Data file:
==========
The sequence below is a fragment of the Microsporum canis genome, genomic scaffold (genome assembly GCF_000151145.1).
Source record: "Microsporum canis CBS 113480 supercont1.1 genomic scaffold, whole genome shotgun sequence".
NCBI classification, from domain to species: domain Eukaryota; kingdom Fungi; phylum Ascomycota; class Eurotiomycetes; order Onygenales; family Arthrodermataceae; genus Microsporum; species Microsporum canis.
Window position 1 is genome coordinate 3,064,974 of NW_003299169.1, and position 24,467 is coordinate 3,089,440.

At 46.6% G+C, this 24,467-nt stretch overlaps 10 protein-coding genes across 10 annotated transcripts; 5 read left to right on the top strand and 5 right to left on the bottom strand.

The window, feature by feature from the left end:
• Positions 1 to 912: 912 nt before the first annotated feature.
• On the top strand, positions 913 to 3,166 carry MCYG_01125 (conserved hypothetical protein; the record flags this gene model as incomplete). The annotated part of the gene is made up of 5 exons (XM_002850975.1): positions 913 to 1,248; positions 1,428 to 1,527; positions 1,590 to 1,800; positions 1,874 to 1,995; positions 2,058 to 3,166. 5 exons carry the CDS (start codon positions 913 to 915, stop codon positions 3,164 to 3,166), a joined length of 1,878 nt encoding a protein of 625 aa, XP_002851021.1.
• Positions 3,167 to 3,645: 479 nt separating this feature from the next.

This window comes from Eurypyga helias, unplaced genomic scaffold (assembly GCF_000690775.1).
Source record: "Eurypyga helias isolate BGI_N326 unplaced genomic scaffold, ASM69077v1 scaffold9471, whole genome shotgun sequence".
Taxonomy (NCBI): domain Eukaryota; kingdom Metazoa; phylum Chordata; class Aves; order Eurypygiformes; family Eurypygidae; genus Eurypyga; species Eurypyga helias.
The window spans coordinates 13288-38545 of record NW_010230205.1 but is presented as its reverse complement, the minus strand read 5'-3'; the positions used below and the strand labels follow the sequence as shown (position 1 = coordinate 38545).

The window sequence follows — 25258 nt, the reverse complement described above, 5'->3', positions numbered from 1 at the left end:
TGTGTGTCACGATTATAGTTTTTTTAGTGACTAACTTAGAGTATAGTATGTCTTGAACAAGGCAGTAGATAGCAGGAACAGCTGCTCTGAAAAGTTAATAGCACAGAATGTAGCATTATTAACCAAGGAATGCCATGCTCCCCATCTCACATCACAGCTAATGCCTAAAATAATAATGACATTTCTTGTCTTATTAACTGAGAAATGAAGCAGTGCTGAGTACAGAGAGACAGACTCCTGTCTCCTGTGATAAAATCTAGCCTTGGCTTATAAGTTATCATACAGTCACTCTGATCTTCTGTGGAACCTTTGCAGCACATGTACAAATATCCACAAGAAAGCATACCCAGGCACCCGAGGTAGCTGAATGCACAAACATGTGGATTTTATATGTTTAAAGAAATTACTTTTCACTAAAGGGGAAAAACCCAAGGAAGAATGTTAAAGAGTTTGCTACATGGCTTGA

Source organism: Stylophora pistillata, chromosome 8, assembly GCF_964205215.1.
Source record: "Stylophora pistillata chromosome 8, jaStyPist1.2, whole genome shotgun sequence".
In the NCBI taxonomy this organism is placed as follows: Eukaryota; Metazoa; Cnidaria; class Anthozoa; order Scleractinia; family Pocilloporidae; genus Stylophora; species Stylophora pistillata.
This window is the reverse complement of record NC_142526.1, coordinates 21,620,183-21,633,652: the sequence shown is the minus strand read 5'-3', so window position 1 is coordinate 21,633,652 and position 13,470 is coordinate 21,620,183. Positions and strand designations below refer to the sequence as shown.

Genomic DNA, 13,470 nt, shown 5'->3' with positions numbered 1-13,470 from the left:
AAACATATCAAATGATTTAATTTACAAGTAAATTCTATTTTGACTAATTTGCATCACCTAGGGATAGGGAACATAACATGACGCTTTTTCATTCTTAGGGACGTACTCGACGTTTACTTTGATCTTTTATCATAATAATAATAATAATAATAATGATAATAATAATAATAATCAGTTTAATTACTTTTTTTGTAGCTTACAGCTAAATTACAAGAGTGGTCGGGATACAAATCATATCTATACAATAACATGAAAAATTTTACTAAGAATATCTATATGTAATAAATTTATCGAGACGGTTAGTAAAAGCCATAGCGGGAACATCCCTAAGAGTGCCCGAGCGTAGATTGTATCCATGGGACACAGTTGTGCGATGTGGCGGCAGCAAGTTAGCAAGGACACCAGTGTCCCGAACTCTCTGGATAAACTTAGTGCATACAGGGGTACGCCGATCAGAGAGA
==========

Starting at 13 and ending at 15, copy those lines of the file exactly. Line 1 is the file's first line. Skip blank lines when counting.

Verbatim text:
The window spans coordinates 13288-38545 of record NW_010230205.1 but is presented as its reverse complement, the minus strand read 5'-3'; the positions used below and the strand labels follow the sequence as shown (position 1 = coordinate 38545).

The window sequence follows — 25258 nt, the reverse complement described above, 5'->3', positions numbered from 1 at the left end:
TGTGTGTCACGATTATAGTTTTTTTAGTGACTAACTTAGAGTATAGTATGTCTTGAACAAGGCAGTAGATAGCAGGAACAGCTGCTCTGAAAAGTTAATAGCACAGAATGTAGCATTATTAACCAAGGAATGCCATGCTCCCCATCTCACATCACAGCTAATGCCTAAAATAATAATGACATTTCTTGTCTTATTAACTGAGAAATGAAGCAGTGCTGAGTACAGAGAGACAGACTCCTGTCTCCTGTGATAAAATCTAGCCTTGGCTTATAAGTTATCATACAGTCACTCTGATCTTCTGTGGAACCTTTGCAGCACATGTACAAATATCCACAAGAAAGCATACCCAGGCACCCGAGGTAGCTGAATGCACAAACATGTGGATTTTATATGTTTAAAGAAATTACTTTTCACTAAAGGGGAAAAACCCAAGGAAGAATGTTAAAGAGTTTGCTACATGGCTTGA